• Athlete understanding of goals of workout

Of course the importance of a good warm up, cool down, and dynamic stretching, was covered as well.

Let me clarify: Did we cover 'everything' in granular detail? No. You can't cover everything in a weekend-long clinic. You need to continue your education beyond the initial course. But, all that said, the three points above have been resonating with me lately. Why?

I'm seeing too many triathlon coaches prescribe workouts that have no specifics around energy systems, and no way for the athlete to know what the goal of the workout is. In some cases guaranteeing that the athlete do nothing but train their body to run long and slow on race day. A couple of examples that I've seen (posted online) lately:

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The Upcoming Off-Season

It's October, and for many the racing season is coming to a close. Coaches are starting to look at the off-season training of their athletes, and how best to ensure that everyone enters the upcoming season refreshed, and with the best preparation possible.

For many athletes, their primary question is: "What do I do during the off-season?"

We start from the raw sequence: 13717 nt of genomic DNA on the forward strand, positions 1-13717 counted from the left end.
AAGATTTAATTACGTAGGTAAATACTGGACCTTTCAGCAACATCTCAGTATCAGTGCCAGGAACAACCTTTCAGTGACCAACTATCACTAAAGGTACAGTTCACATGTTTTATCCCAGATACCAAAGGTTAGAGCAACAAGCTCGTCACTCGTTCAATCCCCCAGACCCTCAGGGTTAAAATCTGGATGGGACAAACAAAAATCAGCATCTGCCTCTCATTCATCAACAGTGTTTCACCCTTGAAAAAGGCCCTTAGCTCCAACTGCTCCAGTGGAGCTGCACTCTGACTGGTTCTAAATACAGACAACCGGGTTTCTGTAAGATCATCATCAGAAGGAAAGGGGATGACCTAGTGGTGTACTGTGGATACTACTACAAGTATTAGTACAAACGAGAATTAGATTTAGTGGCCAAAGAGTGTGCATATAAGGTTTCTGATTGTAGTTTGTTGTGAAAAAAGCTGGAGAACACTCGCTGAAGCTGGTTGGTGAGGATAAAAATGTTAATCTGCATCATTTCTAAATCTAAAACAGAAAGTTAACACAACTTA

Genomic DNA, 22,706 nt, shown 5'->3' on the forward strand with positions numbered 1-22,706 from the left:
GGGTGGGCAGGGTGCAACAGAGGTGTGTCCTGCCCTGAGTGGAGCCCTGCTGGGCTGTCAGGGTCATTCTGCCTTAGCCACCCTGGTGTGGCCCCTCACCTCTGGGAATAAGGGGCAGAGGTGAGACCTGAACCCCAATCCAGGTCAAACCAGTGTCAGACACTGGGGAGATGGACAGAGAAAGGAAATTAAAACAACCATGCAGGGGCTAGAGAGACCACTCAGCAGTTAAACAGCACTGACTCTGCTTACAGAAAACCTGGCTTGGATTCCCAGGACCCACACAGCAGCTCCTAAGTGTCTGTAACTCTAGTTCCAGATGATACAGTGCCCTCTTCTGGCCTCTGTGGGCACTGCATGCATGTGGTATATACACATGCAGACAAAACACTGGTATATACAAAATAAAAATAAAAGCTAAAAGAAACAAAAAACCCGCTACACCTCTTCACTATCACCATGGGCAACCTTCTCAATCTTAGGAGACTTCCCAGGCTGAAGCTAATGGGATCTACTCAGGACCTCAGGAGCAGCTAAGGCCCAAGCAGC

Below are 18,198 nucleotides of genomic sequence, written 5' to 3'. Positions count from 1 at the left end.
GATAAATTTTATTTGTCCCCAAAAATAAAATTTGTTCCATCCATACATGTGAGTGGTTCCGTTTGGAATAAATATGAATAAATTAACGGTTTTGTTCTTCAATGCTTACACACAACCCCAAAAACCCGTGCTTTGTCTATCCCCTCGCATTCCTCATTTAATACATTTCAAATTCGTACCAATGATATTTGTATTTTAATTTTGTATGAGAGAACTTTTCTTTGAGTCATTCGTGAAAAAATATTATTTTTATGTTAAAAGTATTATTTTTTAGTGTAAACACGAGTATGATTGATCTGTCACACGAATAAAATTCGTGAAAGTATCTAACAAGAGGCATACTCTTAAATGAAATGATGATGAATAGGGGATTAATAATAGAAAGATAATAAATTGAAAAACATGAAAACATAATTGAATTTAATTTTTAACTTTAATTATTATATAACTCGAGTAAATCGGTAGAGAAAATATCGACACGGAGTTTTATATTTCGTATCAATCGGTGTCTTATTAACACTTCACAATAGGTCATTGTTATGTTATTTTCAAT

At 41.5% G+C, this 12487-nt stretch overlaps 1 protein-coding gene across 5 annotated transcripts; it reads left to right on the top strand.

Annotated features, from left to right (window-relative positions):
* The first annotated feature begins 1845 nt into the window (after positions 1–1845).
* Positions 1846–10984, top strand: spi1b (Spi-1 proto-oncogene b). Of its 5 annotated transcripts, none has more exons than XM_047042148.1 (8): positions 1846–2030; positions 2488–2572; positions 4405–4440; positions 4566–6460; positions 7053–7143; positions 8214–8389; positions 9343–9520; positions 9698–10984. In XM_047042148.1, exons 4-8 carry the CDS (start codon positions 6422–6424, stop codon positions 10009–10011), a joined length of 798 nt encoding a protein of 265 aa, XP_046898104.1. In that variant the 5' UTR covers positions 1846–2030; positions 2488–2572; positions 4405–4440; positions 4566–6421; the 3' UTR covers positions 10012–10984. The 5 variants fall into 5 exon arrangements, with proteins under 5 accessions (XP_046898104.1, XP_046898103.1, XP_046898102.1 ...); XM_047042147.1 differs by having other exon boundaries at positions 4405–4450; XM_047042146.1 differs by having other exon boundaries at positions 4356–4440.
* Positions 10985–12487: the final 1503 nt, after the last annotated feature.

The off-season is an overlooked, and undervalued, part of your training periodization. You’ve raced and trained hard all season.  You can't train hard twelve months out of the year. You risk overtraining, burnout, and not getting the full recovery you need both mentally and physically to start the next season fresh.

This isn’t to say that you should take two months off. Take too much time off and you risk losing your base fitness, and thus starting your pre-season back at square one. Two to three weeks of downtime is great.  You can rest, and reenergize yourself, without losing your base aerobic fitness. You should follow this period of time with two to three weeks of unstructured training provided by your coach. Then you can begin your pre-season refreshed, energized, and ready for more intensive training.